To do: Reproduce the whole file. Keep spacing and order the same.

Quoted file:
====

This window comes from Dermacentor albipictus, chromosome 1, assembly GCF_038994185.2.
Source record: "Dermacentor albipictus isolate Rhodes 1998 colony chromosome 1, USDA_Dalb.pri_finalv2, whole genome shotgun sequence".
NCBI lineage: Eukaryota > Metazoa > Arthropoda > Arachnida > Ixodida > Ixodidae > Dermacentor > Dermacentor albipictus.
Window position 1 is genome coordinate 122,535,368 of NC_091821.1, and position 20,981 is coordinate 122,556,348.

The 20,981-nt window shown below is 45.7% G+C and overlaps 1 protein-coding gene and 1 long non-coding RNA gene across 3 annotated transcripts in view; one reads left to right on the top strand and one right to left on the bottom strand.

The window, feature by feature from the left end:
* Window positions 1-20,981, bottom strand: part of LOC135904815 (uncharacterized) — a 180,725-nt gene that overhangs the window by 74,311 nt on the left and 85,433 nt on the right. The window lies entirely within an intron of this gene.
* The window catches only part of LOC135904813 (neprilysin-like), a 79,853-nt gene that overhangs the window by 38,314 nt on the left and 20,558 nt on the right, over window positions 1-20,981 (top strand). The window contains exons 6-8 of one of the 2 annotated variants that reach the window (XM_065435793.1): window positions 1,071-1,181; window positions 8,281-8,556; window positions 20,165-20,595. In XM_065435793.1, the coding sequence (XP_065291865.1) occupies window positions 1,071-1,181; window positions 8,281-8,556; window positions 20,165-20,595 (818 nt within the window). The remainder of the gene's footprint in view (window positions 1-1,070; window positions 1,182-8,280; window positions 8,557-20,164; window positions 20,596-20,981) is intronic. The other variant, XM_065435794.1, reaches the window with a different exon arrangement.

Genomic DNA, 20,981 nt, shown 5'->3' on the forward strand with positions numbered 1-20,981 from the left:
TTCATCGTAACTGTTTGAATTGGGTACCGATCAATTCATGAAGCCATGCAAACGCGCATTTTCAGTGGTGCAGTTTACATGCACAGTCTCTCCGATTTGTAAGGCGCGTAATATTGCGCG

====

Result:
This window comes from Dermacentor albipictus, chromosome 1, assembly GCF_038994185.2.
Source record: "Dermacentor albipictus isolate Rhodes 1998 colony chromosome 1, USDA_Dalb.pri_finalv2, whole genome shotgun sequence".
NCBI lineage: Eukaryota > Metazoa > Arthropoda > Arachnida > Ixodida > Ixodidae > Dermacentor > Dermacentor albipictus.
Window position 1 is genome coordinate 122,535,368 of NC_091821.1, and position 20,981 is coordinate 122,556,348.

The 20,981-nt window shown below is 45.7% G+C and overlaps 1 protein-coding gene and 1 long non-coding RNA gene across 3 annotated transcripts in view; one reads left to right on the top strand and one right to left on the bottom strand.

The window, feature by feature from the left end:
* Window positions 1-20,981, bottom strand: part of LOC135904815 (uncharacterized) — a 180,725-nt gene that overhangs the window by 74,311 nt on the left and 85,433 nt on the right. The window lies entirely within an intron of this gene.
* The window catches only part of LOC135904813 (neprilysin-like), a 79,853-nt gene that overhangs the window by 38,314 nt on the left and 20,558 nt on the right, over window positions 1-20,981 (top strand). The window contains exons 6-8 of one of the 2 annotated variants that reach the window (XM_065435793.1): window positions 1,071-1,181; window positions 8,281-8,556; window positions 20,165-20,595. In XM_065435793.1, the coding sequence (XP_065291865.1) occupies window positions 1,071-1,181; window positions 8,281-8,556; window positions 20,165-20,595 (818 nt within the window). The remainder of the gene's footprint in view (window positions 1-1,070; window positions 1,182-8,280; window positions 8,557-20,164; window positions 20,596-20,981) is intronic. The other variant, XM_065435794.1, reaches the window with a different exon arrangement.

Genomic DNA, 20,981 nt, shown 5'->3' on the forward strand with positions numbered 1-20,981 from the left:
TTCATCGTAACTGTTTGAATTGGGTACCGATCAATTCATGAAGCCATGCAAACGCGCATTTTCAGTGGTGCAGTTTACATGCACAGTCTCTCCGATTTGTAAGGCGCGTAATATTGCGCG